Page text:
For their 56th animated feature film, Moana, Disney has done a meteorological 180 after the behemoth that was Frozen, shifting locales to the warmer climes of the Pacific, but keeping the formula pretty much the same.
Based on stories from Polynesian mythology, this tells the tale of Moana Waialiki (Auli’I Cravalho), daughter of a ‘wayfinder’ Chief and keen nautical enthusiast. When her island succumbs to failing crops and the fisherman’s catches begin to dwindle, it’s revealed that a curse has been placed upon it due to the actions of demigod Maui (Dwayne Johnson). The island Goddess Te Fiti, who created all life, before becoming the very land on which they live, has a medallion for a heart, and it is this that Maui has stolen. So together the two set out on an adventure to return the heart to Te Fiti, taking in aquatic beasties and angry coconut wearing tribes along the way.
The talent involved in Moana is like a convergence of people at the peak of their creativity. Directors John Musker and Ron Clements were not only behind some of The Magic Kingdom’s most lauded output (The Little Mermaid, Aladdin), they were arguably the reason for the revival and a return to traditional animation with The Princess and the Frog. In Moana they’ve created a film with a unique visual style; colour bursts compliment some truly inventive action sequences. It goes without saying that most modern animated fare is easy on the eye, but Moana is beautiful on a whole new level.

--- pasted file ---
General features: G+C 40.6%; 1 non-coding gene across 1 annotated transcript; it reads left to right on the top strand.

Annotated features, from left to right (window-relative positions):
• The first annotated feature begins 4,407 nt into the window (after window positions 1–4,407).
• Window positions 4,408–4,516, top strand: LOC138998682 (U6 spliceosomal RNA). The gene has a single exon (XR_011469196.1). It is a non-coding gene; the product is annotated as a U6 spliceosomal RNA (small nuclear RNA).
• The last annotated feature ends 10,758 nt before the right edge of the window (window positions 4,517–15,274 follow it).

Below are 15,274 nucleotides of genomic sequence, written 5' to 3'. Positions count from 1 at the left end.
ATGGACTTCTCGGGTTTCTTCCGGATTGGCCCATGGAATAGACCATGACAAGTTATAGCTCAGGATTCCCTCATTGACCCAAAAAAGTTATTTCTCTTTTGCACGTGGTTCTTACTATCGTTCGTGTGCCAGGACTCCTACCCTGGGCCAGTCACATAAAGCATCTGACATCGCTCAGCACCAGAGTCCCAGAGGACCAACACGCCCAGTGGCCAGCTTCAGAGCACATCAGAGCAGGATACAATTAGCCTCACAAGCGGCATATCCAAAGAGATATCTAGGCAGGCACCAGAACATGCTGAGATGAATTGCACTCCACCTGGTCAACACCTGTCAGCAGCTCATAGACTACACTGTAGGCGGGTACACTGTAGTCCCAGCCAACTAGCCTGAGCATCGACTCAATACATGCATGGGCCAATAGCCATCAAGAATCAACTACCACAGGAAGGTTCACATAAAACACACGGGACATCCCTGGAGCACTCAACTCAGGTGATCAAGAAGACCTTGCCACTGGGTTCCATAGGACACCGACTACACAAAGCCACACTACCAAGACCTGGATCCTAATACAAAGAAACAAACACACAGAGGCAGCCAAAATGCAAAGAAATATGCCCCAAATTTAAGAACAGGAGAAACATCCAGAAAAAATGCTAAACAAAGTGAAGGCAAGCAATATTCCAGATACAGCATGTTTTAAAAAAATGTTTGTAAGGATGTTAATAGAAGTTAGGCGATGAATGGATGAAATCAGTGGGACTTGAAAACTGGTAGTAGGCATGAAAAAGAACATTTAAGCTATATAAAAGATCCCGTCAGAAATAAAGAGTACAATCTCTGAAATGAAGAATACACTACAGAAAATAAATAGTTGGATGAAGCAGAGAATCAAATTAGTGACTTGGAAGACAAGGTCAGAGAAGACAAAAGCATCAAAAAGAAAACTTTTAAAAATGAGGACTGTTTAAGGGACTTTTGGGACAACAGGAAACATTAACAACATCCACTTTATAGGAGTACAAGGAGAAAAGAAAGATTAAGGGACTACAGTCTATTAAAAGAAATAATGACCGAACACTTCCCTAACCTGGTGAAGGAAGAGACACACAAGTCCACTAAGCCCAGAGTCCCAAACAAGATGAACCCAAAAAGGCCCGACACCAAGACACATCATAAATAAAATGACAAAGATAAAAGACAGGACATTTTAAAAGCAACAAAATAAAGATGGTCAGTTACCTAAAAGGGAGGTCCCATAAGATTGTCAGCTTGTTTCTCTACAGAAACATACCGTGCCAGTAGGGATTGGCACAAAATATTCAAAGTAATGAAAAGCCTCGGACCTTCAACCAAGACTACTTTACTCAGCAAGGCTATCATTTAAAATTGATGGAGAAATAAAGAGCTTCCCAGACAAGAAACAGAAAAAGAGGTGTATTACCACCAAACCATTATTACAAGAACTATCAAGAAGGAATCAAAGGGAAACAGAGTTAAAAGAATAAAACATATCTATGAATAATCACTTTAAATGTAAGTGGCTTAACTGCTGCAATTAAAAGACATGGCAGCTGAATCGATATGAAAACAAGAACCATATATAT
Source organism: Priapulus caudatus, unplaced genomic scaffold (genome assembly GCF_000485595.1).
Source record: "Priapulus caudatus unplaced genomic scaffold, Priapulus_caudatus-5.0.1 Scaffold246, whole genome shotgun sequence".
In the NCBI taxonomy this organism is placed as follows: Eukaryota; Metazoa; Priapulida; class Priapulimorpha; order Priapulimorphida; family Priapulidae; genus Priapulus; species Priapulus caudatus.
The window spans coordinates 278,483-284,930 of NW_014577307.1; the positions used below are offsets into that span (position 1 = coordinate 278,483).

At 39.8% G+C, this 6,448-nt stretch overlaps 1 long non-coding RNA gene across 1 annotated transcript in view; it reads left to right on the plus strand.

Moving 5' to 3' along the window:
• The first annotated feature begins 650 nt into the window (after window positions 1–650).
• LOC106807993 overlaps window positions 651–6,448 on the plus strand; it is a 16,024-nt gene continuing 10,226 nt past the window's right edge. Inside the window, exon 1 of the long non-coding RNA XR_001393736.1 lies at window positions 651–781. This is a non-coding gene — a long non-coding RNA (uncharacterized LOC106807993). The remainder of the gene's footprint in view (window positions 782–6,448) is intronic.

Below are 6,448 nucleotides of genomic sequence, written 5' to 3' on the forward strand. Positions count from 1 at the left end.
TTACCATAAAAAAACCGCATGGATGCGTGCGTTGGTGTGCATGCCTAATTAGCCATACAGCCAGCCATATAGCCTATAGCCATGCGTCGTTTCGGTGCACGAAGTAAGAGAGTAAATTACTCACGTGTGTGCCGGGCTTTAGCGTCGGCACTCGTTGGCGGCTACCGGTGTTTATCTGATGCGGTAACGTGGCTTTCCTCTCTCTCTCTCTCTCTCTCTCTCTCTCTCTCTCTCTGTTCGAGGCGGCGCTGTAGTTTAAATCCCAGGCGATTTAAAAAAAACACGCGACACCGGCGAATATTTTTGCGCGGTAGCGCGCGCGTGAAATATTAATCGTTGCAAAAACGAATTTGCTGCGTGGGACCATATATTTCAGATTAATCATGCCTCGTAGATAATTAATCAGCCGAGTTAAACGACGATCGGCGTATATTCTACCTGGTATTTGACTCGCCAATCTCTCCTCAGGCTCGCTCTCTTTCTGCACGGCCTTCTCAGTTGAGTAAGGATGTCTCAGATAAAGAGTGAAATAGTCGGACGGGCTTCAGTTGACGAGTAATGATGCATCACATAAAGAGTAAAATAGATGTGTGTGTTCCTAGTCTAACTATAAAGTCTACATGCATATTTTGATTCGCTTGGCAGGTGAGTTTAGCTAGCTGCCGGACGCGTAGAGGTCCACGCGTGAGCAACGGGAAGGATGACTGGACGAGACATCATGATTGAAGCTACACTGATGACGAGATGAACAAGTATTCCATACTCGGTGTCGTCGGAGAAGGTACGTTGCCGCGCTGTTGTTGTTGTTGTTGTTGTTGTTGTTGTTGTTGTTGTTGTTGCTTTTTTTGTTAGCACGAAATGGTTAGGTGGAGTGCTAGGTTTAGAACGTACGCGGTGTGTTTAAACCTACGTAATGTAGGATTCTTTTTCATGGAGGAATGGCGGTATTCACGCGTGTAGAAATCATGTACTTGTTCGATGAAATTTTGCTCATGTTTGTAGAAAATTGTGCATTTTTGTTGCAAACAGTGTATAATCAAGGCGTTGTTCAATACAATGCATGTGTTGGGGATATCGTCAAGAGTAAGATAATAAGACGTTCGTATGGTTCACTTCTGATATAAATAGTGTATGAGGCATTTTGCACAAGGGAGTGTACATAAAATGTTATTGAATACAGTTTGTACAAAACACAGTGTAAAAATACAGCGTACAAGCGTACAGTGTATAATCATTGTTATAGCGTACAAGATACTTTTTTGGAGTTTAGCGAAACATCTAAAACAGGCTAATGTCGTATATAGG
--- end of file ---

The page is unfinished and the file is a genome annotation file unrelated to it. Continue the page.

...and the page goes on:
Filling their lungs, you also have songs written by Hamilton wunderkind, Lin-Manuel Miranda, and whilst none are as catchy as Frozen, which thankfully might save us from millions of YouTube videos featuring in-car sing-a-longs, they fit perfectly with the films themes and message.
Disney’s previous effort, Zootopia, succeeded in offering us the idealistic view that we can all get along, despite being different, something you’d hope would resonate with audiences. Moana continues this forward thinking trend of presenting us with a fully rounded female hero to stand alongside Furiosa and Rey. She is a fierce presence, striving to find identity within her own culture, which might not be new for Disney, but as a brown skinned female protagonist, without the goal of a Prince in sight, this is all welcome.
Instead of a knight in shining armour, Moana is saddled with Johnson’s Maui, a big-headed egomaniac with tattoos that act as his conscience, and the two of them squabble like brother and sister, which along with dim-witted chicken HeiHei, provides the film with its funniest moments. The Rock even gets to add another string to his bow by belting out the song ‘You’re Welcome’. A ditty about all of his heroic achievements.
IMAGE: WALT DISNEY PICTURES